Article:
All indications are that Senate Majority Leader Harry Reid may be the second Senior Citizen finding himself “out of luck” because of Obamacare (Chris Dodd was the first). The latest Rasmussen Poll shows his support in Nevada has dropped 7% over the past month to 36%, obviously awful numbers for an incumbent seeking reelection. Reid, who is seeking a fifth term, received 61% of the final vote in 2004.
Harry’s problem with voters stems from the fact that are really two Harry Reids. In Washington DC, Senate Majority Leader Harry Reid is one of the nation’s most powerful politicians (even though he gives Nancy Pelosi the creeps). He spearheaded the passage of much of the Democratic Party agenda. The problem is much of that agenda, including Obamacare, is not very popular with Nevada voters.
Then there is the Nevada Harry Reid. The one that is supposed to represent the people of Nevada, a “purple state.” Nevada voters feel that Reid puts the progressive priorities of his party in front of the needs and wants of his “purple” home state.
But the poll shows that neither of the Republicans – Sue Lowden, ex-chairman of the Nevada Republican Party, and businessman Danny Tarkanian – gained any ground in the new survey, highlighting the fact that the race continues to be a referendum on Reid rather than an outpouring of support for either of the top GOP hopefuls.
“Reid’s difficulties stem directly from the fact that he is the Majority Leader of the United States Senate,” according to Scott Rasmussen, president of Rasmussen Reports. “His responsibilities as leader of the Senate Democrats have placed him in a very visible position promoting an agenda that is viewed with some skepticism by Nevada voters.”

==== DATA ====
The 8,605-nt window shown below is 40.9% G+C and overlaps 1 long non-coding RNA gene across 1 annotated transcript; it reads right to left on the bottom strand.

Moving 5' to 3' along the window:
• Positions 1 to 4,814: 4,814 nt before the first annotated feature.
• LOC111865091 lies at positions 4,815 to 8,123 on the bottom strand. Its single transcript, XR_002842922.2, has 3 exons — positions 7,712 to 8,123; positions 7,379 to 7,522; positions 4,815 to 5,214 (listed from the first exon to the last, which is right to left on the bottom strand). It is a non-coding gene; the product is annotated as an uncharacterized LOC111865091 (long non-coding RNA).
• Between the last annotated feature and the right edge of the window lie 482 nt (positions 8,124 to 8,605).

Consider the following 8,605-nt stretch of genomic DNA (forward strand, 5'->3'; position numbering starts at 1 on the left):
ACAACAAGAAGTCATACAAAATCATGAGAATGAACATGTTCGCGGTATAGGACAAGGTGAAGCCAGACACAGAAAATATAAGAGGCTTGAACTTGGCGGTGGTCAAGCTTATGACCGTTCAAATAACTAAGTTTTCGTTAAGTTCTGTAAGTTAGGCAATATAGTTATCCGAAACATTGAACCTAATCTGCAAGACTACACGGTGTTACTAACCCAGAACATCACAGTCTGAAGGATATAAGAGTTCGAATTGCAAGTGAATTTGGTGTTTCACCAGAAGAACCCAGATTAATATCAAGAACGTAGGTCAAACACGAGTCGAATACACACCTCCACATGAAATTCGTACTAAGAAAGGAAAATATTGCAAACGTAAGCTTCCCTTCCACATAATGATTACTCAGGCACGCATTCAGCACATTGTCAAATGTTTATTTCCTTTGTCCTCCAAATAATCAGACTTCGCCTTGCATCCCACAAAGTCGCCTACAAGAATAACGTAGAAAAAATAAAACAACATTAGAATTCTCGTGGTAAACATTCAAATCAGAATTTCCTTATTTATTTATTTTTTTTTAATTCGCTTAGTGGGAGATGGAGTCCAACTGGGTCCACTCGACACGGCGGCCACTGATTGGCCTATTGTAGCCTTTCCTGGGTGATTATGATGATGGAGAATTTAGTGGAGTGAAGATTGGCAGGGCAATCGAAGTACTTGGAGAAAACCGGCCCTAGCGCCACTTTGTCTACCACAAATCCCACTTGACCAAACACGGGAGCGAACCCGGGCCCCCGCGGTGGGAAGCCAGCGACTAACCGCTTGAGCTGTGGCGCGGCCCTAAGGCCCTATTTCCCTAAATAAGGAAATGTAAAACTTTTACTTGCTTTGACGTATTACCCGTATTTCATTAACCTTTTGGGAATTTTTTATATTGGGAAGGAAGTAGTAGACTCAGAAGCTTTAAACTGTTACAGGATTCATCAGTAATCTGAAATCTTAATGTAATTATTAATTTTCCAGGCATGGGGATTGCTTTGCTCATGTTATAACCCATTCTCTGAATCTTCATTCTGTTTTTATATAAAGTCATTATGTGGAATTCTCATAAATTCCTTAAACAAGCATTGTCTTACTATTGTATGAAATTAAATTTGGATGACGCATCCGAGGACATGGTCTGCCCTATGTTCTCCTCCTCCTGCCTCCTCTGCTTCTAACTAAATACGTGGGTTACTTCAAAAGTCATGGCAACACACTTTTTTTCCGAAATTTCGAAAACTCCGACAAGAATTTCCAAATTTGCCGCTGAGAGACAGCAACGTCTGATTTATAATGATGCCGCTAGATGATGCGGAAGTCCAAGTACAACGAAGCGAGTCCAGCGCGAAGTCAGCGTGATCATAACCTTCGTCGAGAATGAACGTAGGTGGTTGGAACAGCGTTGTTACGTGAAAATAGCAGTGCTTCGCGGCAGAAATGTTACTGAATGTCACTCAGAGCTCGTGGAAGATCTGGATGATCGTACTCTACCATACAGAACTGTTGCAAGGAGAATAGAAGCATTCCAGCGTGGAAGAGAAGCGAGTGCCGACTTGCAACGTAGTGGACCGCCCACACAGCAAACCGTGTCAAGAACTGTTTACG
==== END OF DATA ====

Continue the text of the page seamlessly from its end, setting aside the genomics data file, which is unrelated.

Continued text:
Some have speculated that Reid like other longtime Senate incumbents Christopher Dodd of Connecticut and Byron Dorgan of North Dakota may ultimately decide to retire rather than face an increasingly hostile electorate.
Seventy-nine percent (79%) of Nevada voters say they have followed news reports about Reid’s comments about Obama, including 55% who have followed very closely. But his bigger problem appears to be his championing of a health care plan that remains unpopular in his home state.
Reid is out front pushing the national health care plan crafted by President Obama and congressional Democrats, but just 39% of Nevada voters support that plan. Fifty-four percent (54%) oppose it. Those numbers include just 21% who Strongly Favor it while more than twice as many, 45%, Strongly Oppose the plan.
Among those who Strongly Oppose the plan, anywhere from 80% to 89% support any of the Republican candidates who oppose Reid. The incumbent earns slightly less support from the smaller group that Strongly Favor the plan.
In a match-up with Reid, the GOP’s Lowden now earns 48% of the vote while Tarkanian picks up 50% of the Nevada vote against Reid. . In December, both had 49% support. In September, Lowden led Reid by 10 percentage points, 50% to 40%, while Tarkanian bested him 50% to 43%.
A third Republican contender, former Assemblywoman Sharron Angle, now beats Reid 44% to 40%, with 10% opting for another candidate and seven percent (7%) undecided. In the previous survey, Angle bested Reid 47% to 43% in December, while seven percent (7%) liked another candidate and three percent (3%) weren’t sure.
The strangest part is most people in Nevada, have never heard of Sharron Angle, and she is still beating the five-term incumbent.
…Those who have a very unfavorable opinion of Reid now outnumber those with a very favorable view of the longtime senator by two-to-one – 47% to 23%. This marks virtually no change from December.
It would be great to knock Reid out and pick up another Senate seat, but keep in mind unless the GOP takes control of the Senate (very unlikely) the next Senate Majority Leader my be Chuck Schumer, one of the most annoying people in
congress the world.